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HM's take on the Eels

1 1 1 1 1 1 1 1 1 1 Rating 88% (5 Votes)

I had a friend back a long time ago who sort of drifted away. No rift or specific disagreement, just one of those things that happened in a pre-Facebook/Tweet world. Like so many of my friends, present and past, he was a big music collector and he introduced me to a lot of new sounds. I remember being blown away hearing Pat Metheny's As Falls Wichita, so Falls Wichita Falls

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The First Pitch

1 1 1 1 1 1 1 1 1 1 Rating 90% (2 Votes)

 Peter Buck, Mike Mills, Scott McCaughey, Linda Pitmon, and Steve Wynn (The Baseball Project) have just released their third album, curtly and evocatively entitled 3rd.  That’s not bad for a party-generated idea. The results so far are brilliant and I was hooked at “Ted Fucking Williams” from Volume 1: Frozen Ropes and Dying Quails.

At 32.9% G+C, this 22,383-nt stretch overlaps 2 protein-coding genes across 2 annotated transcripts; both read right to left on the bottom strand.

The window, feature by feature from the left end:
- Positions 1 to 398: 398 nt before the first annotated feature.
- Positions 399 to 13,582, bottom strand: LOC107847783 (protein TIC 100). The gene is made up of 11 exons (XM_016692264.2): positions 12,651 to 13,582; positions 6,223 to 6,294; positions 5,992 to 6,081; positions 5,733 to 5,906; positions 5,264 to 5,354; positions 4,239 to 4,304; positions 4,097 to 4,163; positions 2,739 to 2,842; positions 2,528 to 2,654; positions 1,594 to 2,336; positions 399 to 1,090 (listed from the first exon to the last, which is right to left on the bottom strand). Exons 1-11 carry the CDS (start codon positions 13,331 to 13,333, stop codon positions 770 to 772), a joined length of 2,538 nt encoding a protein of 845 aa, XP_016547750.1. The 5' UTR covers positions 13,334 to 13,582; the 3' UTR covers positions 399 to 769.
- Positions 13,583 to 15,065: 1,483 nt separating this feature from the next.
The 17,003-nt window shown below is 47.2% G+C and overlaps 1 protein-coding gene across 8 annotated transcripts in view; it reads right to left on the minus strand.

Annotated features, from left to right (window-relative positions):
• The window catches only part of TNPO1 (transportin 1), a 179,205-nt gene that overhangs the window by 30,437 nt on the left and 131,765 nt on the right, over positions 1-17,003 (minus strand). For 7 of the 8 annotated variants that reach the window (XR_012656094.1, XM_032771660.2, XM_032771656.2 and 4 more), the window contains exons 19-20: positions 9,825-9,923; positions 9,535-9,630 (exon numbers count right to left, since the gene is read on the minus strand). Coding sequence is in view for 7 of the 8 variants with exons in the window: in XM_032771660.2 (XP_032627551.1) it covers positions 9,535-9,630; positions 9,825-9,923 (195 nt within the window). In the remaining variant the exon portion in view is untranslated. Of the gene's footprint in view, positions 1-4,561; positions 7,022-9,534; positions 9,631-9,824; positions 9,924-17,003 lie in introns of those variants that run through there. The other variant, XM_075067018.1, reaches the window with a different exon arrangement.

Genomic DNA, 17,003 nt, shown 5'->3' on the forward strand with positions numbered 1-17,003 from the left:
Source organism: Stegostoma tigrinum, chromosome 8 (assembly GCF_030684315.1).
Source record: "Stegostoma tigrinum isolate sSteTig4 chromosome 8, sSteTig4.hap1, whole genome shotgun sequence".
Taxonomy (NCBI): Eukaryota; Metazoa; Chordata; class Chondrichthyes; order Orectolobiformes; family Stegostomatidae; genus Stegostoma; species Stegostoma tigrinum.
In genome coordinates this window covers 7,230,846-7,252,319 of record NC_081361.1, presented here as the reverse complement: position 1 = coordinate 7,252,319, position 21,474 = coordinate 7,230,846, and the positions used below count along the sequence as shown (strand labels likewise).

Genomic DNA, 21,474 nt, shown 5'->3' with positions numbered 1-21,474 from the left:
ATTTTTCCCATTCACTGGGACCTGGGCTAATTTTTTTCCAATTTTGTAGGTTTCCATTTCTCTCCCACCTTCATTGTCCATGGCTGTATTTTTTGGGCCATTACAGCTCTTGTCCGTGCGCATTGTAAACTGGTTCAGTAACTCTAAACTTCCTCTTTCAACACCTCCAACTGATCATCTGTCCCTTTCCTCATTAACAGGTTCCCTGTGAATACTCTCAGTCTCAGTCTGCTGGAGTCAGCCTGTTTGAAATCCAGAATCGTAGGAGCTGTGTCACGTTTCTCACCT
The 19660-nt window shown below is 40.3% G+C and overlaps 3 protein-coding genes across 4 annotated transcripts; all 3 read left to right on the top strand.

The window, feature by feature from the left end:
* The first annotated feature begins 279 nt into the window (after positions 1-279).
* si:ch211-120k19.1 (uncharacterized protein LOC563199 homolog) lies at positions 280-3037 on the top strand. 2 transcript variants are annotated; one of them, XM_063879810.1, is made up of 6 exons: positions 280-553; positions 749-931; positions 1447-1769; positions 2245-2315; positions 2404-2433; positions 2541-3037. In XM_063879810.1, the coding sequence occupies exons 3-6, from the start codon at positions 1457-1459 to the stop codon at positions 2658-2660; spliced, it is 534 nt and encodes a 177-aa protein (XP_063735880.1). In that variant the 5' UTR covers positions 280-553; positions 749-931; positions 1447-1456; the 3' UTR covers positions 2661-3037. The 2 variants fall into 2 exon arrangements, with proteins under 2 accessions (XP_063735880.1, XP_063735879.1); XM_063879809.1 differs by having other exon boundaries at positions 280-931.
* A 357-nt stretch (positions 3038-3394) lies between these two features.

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Head Quarters of Roy Harper

1 1 1 1 1 1 1 1 1 1 Rating 74% (5 Votes)

After many years of listening to music it’s natural to hear familiarities in riffs and chord progressions.  Roy Harper’s HQ from 1975 begins with one of those familiar—but different—riffs. The first chords of the opening track (“The Game”) are reminiscent of “You Really Got Me.” That’s where the similarities end, however. From then on it’s all Harper. And from then on his tunes clearly influenced others, from Led Zeppelin through Pink Floyd to Be-Bop Deluxe to today. This is the album that Harper felt was “probably the best” and it’s very good, perhaps only secondary to Man & Myth or Stormcock.

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Judas Priest Defines Metal: Defenders of the Faith

1 1 1 1 1 1 1 1 1 1 Rating 90% (2 Votes)

I’m aware that this isn’t a common choice, but Defenders of the Faith has remained for me, for thirty years, the quintessential Judas Priest album; and in my opinion, the album’s best track, “The Sentinel,” encapsulates all that is and all that is great, good, and fine about heavy metal in a single song.

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